[Editor's Note: on July 14th the FCC extended the deadline for comments to midnight on Friday, July 18.]
If you care about keeping an open, fair Internet (commonly referred to as "Net Neutrality"), the deadline to submit comments to the Federal Communications Commission (FCC) is Tuesday, July 15. The On May 15, 2014
On May 15, the FCC released this Fact Sheet, which started a four-month period of seeking comments from the public:
"Since February, tens of thousands of Americans have offered their views to the Commission on how to protect an Open Internet. The proposal reflects the substantial public input we have received. The Commission wants to continue to hear from Americans across the country throughout this process. An extended four-month public comment period on the Commission’s proposal will be opened on May 15 – 60 days (until July 15) to submit initial comments and another 57 days (until September 10) for reply comments."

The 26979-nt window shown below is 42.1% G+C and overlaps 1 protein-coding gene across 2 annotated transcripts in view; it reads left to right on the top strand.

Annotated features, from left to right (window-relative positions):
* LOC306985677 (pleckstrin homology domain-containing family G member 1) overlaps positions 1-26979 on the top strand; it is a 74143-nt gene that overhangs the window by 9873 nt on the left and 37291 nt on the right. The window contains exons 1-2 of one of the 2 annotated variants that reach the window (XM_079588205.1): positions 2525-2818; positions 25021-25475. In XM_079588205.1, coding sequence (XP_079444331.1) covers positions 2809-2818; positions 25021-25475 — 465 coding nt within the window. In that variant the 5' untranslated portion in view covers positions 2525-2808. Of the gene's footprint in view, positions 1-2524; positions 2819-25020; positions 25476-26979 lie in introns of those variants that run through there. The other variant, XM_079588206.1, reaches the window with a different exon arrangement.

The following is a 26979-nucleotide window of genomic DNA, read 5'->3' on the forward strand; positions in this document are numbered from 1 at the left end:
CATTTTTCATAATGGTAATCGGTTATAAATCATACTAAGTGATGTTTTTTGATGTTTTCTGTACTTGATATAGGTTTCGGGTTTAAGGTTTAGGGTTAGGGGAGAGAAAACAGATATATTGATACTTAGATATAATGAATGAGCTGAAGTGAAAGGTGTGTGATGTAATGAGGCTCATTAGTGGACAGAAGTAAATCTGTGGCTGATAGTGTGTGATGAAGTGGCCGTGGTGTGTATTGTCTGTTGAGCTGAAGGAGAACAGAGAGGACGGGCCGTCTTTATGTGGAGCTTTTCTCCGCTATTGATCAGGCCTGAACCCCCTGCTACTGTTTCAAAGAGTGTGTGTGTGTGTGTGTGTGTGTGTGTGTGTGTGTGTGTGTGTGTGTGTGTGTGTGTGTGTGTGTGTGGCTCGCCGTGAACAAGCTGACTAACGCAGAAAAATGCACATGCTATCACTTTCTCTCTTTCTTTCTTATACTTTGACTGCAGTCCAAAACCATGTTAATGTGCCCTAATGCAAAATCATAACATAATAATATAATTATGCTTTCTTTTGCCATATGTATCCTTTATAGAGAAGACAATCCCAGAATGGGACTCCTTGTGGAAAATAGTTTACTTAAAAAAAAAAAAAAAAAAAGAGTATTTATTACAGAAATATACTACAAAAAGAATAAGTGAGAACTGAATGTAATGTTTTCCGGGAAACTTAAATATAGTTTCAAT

The Fact Sheet also stated:
"This Notice seeks public comment on the benefits of applying Section 706 of the Telecommunications Act of 1996 and Title II of the Communications Act, including the benefits of one approach over the other, to ensure the Internet remains an open platform for innovation and expression. While the Notice reflects a tentative conclusion that Section 706 presents the quickest and most resilient path forward..."
As I explained in a May 15 blog post, this legalese about Section 706 refers to the current classification of broadband as an "information service," meaning slow and fast lanes are allowed, as said by the courts. Title II refers to re-classifying broadband as a telecommunications service (e.g., utility), which allows the FCC to enforce strict net neutrality as we've all known the Internet to be until now.
Strict net neutrality means that you, the consumer, decides where you go on the Internet. Your Internet Service Provider (ISP) provides you with bandwidth and you decide where to go and what to do with that bandwidth. Without net neutrality, your ISP decides.